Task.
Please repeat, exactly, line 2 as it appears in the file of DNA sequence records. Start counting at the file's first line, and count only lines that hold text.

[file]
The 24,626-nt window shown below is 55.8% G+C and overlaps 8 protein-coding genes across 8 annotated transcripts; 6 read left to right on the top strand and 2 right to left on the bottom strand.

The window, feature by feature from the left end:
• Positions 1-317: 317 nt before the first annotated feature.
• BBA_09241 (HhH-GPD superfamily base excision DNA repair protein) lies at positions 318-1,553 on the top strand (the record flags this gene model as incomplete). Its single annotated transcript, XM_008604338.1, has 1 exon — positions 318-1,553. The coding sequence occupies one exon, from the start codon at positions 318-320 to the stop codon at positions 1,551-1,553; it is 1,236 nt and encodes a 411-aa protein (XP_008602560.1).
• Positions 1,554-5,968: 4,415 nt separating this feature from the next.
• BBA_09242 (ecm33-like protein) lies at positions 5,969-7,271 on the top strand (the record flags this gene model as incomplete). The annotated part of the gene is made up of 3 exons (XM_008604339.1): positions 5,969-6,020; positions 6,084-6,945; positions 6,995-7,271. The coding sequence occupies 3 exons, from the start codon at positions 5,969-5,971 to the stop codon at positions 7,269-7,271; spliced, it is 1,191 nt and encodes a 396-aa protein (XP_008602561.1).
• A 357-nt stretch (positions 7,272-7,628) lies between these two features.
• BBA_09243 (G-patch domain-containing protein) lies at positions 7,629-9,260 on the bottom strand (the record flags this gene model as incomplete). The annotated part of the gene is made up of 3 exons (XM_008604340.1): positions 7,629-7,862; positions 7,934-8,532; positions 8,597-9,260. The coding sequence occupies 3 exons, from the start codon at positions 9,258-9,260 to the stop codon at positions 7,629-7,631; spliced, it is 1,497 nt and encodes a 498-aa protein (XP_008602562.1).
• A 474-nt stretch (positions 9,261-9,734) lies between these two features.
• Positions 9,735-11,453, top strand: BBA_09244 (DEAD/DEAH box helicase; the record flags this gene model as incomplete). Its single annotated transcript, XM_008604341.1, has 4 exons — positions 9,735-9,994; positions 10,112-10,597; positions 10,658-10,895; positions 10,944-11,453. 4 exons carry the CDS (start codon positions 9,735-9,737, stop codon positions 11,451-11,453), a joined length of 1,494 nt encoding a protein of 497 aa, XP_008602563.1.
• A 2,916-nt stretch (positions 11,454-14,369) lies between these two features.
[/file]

The window, feature by feature from the left end: